As for applying to the UAE or something like that I would put something down like this:
2009 CLETA certification
2001 B.A. Southern Wales University, music technology

Send in the CLETA certificate but not the BA -- I doubt they check. the main key seems to be, in either case, work experience for at least 3 years. Just make sure the BA is from a place with few exchange students.

TEFL Jobs in the United Arab Emirates - Teach English in the United Arab Emirates

Personally I bet you would make more money as a DJ in Dubai and go there under a performer visa.
Old 1st September 2011
  #46
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Schwarzwald's Avatar
I goto to MTSU right outside of Nashville and I know most of you are anti-college-blah-blah-analog-tube-warmth-snob ****ers I personally think anyone vaguely entertaining the thought that they have the ability to the test out of a worthanything Universities recording program has their head up their ass.

If someones looking for a B.A. in the industry, they aren't looking for someone who learned in their bedroom, or grew up inside a neve console, having to figure out its insides to find its way out, or who "just has some magic spark", they're looking for someone with a B.A. in the industry.

There's TONS of jobs/opportunities that don't require any college credit at all, and even in my program I'm pretty sure everyone knows the actual piece of paper means nothing, so if you already have the knowledge I wouldn't even bother.
Old 1st September 2011
  #47
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Simonator's Avatar
 

Quote:
Originally Posted by Schwarzwald View Post
I goto to MTSU right outside of Nashville and I know most of you are anti-college-blah-blah-analog-tube-warmth-snob ****ers I personally think anyone vaguely entertaining the thought that they have the ability to the test out of a worthanything Universities recording program has their head up their ass.

If someones looking for a B.A. in the industry, they aren't looking for someone who learned in their bedroom, or grew up inside a neve console, having to figure out its insides to find its way out, or who "just has some magic spark", they're looking for someone with a B.A. in the industry.

There's TONS of jobs/opportunities that don't require any college credit at all, and even in my program I'm pretty sure everyone knows the actual piece of paper means nothing, so if you already have the knowledge I wouldn't even bother.
You might want to investigate whether your college offers an elementary English language course; your writing is illegible.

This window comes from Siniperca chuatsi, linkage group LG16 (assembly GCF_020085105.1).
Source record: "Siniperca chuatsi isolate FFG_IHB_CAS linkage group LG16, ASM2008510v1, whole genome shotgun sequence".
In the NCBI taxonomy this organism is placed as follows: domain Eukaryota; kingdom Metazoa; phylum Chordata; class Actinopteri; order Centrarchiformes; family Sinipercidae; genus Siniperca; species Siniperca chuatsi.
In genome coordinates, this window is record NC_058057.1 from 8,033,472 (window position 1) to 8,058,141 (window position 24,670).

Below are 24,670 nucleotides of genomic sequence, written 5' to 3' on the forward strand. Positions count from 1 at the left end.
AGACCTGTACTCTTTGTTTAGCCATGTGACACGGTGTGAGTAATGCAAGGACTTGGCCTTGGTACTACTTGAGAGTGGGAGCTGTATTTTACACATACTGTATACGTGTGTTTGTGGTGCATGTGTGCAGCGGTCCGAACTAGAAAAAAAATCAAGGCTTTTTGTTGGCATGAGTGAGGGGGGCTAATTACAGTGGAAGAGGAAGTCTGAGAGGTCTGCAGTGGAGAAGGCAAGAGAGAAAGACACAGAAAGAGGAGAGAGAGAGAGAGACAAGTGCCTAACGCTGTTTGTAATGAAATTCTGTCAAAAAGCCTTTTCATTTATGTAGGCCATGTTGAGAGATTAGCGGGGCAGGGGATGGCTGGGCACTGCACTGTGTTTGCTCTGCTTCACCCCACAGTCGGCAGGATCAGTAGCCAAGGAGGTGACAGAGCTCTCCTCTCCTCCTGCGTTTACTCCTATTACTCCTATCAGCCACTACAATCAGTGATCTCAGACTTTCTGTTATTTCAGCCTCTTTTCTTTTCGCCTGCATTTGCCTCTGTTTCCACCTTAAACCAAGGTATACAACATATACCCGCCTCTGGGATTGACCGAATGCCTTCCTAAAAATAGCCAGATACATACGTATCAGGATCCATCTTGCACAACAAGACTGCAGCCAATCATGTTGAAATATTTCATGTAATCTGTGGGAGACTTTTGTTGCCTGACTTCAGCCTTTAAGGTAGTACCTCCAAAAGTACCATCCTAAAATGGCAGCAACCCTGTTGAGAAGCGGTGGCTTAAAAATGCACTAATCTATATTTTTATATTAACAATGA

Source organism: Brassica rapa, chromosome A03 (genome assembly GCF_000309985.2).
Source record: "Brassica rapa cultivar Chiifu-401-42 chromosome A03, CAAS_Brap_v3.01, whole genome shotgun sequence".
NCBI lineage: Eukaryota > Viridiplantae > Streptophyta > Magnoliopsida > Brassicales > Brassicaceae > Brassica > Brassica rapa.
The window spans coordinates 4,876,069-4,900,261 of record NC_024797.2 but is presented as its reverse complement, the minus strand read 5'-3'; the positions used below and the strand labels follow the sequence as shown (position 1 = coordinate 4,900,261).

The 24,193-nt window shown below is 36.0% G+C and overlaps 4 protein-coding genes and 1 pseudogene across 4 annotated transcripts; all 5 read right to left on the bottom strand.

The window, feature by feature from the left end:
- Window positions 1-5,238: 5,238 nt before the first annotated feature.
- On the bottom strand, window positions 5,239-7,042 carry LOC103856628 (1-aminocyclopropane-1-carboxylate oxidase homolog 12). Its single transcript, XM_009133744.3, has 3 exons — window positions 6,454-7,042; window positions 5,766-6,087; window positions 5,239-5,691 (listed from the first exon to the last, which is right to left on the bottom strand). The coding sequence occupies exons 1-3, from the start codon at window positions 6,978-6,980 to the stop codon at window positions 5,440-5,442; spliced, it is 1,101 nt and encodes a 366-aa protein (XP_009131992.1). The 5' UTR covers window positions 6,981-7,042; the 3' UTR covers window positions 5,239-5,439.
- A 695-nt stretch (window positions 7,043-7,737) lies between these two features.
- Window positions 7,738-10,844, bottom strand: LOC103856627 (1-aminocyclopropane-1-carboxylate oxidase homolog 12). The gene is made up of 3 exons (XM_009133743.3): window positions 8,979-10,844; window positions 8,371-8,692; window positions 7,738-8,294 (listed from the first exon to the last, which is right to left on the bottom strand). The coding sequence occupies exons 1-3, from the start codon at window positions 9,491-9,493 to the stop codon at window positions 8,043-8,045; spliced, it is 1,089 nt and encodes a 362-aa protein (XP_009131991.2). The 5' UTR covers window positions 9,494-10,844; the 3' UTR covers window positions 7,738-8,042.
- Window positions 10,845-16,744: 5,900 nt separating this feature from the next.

Thanks for your criticism anyway.
Old 1st September 2011
  #48
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Zombie H's Avatar
 

hey....he's like the Shakespeare of Tennessee
Old 1st September 2011
  #49
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wax808's Avatar
 

Just do what we in the IT industry do, get a group of engineers together and make your own bull**** certification.
Old 1st September 2011
  #50
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Quote:
Originally Posted by Simonator View Post
@olderanalogueguy,

Both Thomas Edison & Excelsior are accredited by Middle States Commission on Higher Education... the same accrediting body as Colombia University, New York... which I believe is a pretty well respected college isn't it?

SAE's BA (Hons)/BSc (Hons) degrees are actually awarded by Middlesex University, London... which is a perfectly well recognised university here.

I'm guessing you are in the USA?
As already discussed, I think there are big differences between the education system in the USA & the UK... here in the UK, we go down to just 3 or 4 subjects at age 16 ('A' level), then ordinarily 1 or 2 subjects at age 18 (undergraduate degree)... I believe in the USA it's very generalised even up until you do a master's degree.

yes they are accredited
and very unique if they do not require some classes on site.

as you note, all usa schools require a lot of irrelevant classes for a BA/BS.

Even MS will require some irrelevant courses.
And PhD will too if you consider that if you are doing algebraic topology for your specialty that you will also have to take analysis and algebra and other math classes for your various exams and maybe even in your final orals on your thesis where they can and do ask about anything just to rattle you.

i really doubt that even 0.1% of applicants can testout or use a portfolio/whatever to get out of all courses and take none at all at that NJ school.
Old 1st September 2011
  #51
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Quote:
Originally Posted by CfNorENa View Post
Why not get a BA in Japanese? Yes, this will take time and money, and will be harder than anything you've ever done. But the upside is tremendous. You'll have an honest-to-goodness marketable skill, and you'll be able to integrate (to a degree) into Japanese society, rather than remain a permanent outsider. And during your studies, you'll learn a LOT about a LOT of different things, few of which will be "useful" in a strictly utilitarian way, but many of which will make your mind a more interesting place to inhabit (if I may borrow the motto of a liberal arts college just outside of Philadelphia).

Think about it. Maybe you're at a crossroads of your life here. Taking the more arduous path may pay big dividends later.

Anyway, if you're under 30, I think you should really think about this. If you're over 50, well, maybe too late. Anywhere in between and it gets a bit more cloudy...

BA still requires all the useless crap courses that suck up time.